The top 10 violations recorded in Texas childcare centers last year

And how anyone can use these lessons to improve their own practice
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June 17, 2024
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In a rush? Here's the quick run-down.

  • We’re looking at the top 10 ‘deficiencies’ recorded in Texas child care centers in 2022. Here, ‘deficiencies’ mean violations of the state’s child care regulations.
  • This data is relevant beyond Texas. Viewed more broadly, it reflects key areas where child care providers often fall short of safety and regulatory standards.
  • Read on to explore the 10 most common violations, and how to avoid them.

Each year, Texas Health and Human Services (which regulates child care in the state) publishes data on the top ‘deficiencies’ recorded among Texan child care providers.

As they define it, a ‘deficiency’ is a violation of child care regulatory standards. All those standards are laid out in this big document, which is formally known as chapter 746 of the Texas Administrative Code. In essence, the most common deficiencies reflect the biggest areas where child care centers are falling short of key standards like safety, wellbeing and hygiene.

But even if you’re not based in Texas, this data can still help you.

Why this data is bigger than Texas

These same deficiencies could happen at a childcare center anywhere else in the US, even if they aren’t registered and presented in the same way Texas does. But because no nationwide organization exists to enforce and record these sorts of infractions for ECE across the whole country, we’ve got to take our data one state at a time.

It’s worth reflecting on how this lines up with your own practice: would your childcare center be at risk of any of these deficiencies?

This information was sourced from the Texas Health and Human Services’ Child Day Care Licensing Data Book, which is accessible online here. Here, we’re specifically looking at the data for licensed, center-based child care. For each point below, we’ll also link to where these rules are written in the state’s administrative code.

Now let’s take a look at what the data tells us.

1. Falling short of standards for treating children in our care

  • Deficiencies recorded in 2022: 1,073
  • Relevant administrative code: 746.1203(4)

The most common deficiency was for childcare providers falling short of minimum standards for how we treat and supervise children in our care. This is a broad category: as listed in the administrative code, a deficiency here can include anything from addressing children with a negative attitude to physical abuse. You can read more about this on page 76 of the document linked above.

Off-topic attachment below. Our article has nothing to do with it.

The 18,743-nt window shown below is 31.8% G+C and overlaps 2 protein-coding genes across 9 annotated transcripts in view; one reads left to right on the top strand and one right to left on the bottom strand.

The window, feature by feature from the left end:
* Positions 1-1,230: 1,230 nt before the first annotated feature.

Without more granular data on the nature of these 1,000+ recorded infractions, it’s hard to recommend a one-size-fits-all fix here. But with this violation topping the list, it’s worth taking a moment to talk about how we regard children, and how that shapes the way we treat them. That’s where the Pikler Approach, and its foundational respect for children, becomes relevant.

2. Violating protocol for background checks of ECE staff

  • Deficiencies recorded in 2022: 959
  • Relevant administrative code: 745.641

When licensed childcare centers in Texas hire new staff, the state requires that the new hire passes a background check before starting work.

Corey Garza, a Child Care Regulation Program Specialist with Texas Health and Human Services (HHS), explains that these deficiencies largely stem from those new hires beginning work before they get the background check results back. 

“For the most part some operations will allow a caregiver with children that has not fully passed all background checks,” he writes in an email.

3. Not keeping a proper fire safety certification on hand

  • Deficiencies recorded in 2022: 662
  • Relevant administrative code: 746.5101(a)

Texas HHS requires licensed childcare centers to conduct annual fire safety inspections, and keep up-to-date certification of this. However, “city and county fire marshals will get backlogged causing a delay at times,” explains Corey Garza. This can make it tough for childcare providers to get their inspections and certifications done on time, if they don’t request them with enough advance notice.

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4. Violating staff-to-children ratios

  • Deficiencies recorded in 2022: 640
  • Relevant administrative code: 746.1601